This weekend, Trump met Chinese Premier Xi Jinping to discuss trade. However, much of what they discussed concerned the atoms of physical trade and not the bits of the data economy. Warfare in the 21st-century has become overwhelmingly digital, as has just about everything else. Cars are driven by computers, machines, not men trade stocks, and social media platforms connect us with the world. All these innovations involve a robust artificial intelligence component, and the future in almost everything from warfare to entertainment will hinge on AI.
What is AI and how does it work? AI software uses machine learning algorithms that train themselves on vast amounts of data to deliver predictions with superhuman accuracy. The name of the game is data, and companies or countries with large pools of data and the talent to take advantage of this data will have an edge in AI development. Currently, only two countries currently have enough talent and people that churn out enough zeros and ones to develop their AI capabilities: America and China.
China produces more data than any other country on the planet, and they already boast the world’s fastest supercomputer. Chinese tech companies like Alibaba, Tencent, and WeChat are enormously profitable and innovative enterprises with their thumbs on everything from social media to online payment. However, America’s expertise in manufacturing the chips that power Chinese technological assets is without compare. Look up a list of the world’s top ten semiconductor firms and Chinese firms don’t even place. The Chinese tech industry’s pride and joy, the Tianhe-2 supercomputer, was built using the same Intel chips one might find in their home PCs. If China wants to develop a technological edge over America, it will have to invest heavily in developing not only quality semiconductors but also the next wave of advanced chip-based technology. To offer an outline of what this next wave of futuristic tech might look like, researchers on the cutting edge of science are experimenting with quantum computing and special-purpose AI chips. Does China have the same commitment to innovation as Silicon Valley that will allow them to lead in these new technologies?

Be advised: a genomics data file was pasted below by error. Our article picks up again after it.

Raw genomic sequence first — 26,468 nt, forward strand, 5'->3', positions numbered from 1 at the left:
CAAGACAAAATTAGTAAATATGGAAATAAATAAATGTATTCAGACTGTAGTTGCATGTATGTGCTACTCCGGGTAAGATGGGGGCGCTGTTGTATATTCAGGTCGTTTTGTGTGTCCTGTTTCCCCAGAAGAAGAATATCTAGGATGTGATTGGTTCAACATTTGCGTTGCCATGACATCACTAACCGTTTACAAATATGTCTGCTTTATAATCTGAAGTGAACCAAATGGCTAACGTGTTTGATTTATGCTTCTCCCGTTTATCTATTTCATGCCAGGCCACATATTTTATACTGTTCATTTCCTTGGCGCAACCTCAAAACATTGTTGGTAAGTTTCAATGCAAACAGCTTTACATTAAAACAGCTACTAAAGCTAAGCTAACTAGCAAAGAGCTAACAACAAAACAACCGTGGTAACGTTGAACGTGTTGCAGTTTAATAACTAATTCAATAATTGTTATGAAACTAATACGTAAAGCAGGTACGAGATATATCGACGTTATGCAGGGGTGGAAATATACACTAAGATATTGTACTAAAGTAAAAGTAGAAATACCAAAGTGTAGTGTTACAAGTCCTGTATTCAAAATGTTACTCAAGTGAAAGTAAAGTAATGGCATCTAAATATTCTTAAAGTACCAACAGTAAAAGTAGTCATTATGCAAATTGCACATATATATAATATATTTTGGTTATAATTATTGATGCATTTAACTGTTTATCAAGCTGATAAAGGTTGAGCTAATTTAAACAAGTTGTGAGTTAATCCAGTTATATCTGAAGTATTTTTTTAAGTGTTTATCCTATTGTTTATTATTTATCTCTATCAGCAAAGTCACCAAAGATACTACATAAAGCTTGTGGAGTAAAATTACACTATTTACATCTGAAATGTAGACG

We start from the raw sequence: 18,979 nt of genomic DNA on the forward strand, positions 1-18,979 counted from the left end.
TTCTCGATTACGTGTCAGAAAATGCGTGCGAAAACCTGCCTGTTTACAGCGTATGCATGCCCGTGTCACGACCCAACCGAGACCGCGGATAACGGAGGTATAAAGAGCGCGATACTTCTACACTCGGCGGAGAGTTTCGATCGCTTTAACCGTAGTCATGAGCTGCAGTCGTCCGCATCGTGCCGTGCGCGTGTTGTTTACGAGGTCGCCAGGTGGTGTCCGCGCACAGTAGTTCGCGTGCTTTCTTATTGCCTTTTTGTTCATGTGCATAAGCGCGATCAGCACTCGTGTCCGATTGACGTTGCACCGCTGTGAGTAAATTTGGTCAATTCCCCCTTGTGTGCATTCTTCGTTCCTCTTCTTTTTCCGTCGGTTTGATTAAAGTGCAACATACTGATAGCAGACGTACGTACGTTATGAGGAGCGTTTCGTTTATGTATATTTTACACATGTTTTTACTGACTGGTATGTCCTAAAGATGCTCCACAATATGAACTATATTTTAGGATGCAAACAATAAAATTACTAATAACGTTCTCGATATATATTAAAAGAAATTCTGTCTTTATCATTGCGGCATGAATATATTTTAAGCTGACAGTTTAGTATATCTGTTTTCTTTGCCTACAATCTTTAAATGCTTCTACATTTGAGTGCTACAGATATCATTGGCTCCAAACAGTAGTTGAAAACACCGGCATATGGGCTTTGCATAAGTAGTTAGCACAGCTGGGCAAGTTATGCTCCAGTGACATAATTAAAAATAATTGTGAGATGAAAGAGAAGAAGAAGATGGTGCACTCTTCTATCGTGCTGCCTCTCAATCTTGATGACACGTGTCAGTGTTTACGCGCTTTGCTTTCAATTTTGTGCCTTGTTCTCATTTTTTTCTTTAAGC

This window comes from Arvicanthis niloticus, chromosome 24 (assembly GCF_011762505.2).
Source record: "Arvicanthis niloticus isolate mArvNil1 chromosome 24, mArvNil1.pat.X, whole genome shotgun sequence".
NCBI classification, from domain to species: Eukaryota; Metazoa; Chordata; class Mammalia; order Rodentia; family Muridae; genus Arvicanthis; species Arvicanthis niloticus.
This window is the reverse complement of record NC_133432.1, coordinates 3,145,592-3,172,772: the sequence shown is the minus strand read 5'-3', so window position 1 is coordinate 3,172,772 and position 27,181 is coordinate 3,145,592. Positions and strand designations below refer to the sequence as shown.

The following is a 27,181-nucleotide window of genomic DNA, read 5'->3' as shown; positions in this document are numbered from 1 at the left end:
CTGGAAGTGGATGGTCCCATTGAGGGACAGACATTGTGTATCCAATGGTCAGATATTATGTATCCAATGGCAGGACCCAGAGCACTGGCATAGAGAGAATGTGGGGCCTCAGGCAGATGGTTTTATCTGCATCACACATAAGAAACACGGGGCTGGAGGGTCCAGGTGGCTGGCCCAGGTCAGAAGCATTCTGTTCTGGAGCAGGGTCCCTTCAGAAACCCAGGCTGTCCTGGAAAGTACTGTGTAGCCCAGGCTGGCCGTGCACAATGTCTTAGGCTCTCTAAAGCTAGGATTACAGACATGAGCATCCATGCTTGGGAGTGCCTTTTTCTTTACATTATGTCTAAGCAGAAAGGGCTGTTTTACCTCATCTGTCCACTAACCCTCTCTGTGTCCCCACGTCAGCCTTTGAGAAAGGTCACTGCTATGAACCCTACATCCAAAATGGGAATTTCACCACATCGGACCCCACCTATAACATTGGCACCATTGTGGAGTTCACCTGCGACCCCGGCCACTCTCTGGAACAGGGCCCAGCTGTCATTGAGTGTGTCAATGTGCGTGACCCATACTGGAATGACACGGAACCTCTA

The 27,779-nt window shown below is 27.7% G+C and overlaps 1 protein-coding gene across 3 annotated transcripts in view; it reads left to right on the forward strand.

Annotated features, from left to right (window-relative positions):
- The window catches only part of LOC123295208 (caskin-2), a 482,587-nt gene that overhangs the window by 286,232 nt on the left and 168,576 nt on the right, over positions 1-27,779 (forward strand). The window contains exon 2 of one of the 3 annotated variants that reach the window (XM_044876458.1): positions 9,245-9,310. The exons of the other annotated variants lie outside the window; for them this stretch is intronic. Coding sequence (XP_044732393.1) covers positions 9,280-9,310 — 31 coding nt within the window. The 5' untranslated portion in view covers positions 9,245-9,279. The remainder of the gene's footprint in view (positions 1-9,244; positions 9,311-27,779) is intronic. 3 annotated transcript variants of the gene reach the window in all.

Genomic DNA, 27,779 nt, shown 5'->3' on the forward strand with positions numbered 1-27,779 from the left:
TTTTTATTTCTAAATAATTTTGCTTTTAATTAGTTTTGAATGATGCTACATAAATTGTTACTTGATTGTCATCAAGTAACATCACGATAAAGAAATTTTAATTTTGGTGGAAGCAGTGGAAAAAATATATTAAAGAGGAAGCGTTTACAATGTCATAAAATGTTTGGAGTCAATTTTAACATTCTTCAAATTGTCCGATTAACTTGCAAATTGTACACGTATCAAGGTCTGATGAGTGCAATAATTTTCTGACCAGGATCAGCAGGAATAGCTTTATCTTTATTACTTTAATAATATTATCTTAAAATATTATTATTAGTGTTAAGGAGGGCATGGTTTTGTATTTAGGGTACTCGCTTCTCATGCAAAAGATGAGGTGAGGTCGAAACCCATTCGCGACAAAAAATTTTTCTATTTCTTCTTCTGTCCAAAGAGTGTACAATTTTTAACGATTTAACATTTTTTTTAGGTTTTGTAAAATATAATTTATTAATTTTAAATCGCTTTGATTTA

Increasingly, the answer is yes. Silicon Valley became the behemoth it is today because of the funding the Valley’s earliest entrepreneurs received from the federal government. Similarly, China invests heavily in a hybrid state and corporate development model. Far from stymying growth, state involvement in the industry has catalyzed growth and innovation. Of course, state involvement in the private sector does not come without its costs to consumers. The Chinese government runs the world’s most efficient and expansive surveillance state, all with the help of technology developed by the companies it has a hand in guiding.
All is not doom and gloom, however. The American government can manage China’s rise as a computing powerhouse by matching Chinese efforts to spur growth by investing more in its own tech companies, which are still by far the most advanced in the world. It could also do more to secure its intellectual property from Chinese hackers and in this respect, the Trump Administration is addressing an issue that should have been addressed long ago. If we can manage the rise of China in technology, then the world could become a more prosperous place as people around the globe benefit from better, cheaper technology. However, by ignoring China’s growing dominance in computing, we are effectively sticking our heads in the sand and hoping that world’s largest surveillance state will behave responsibly.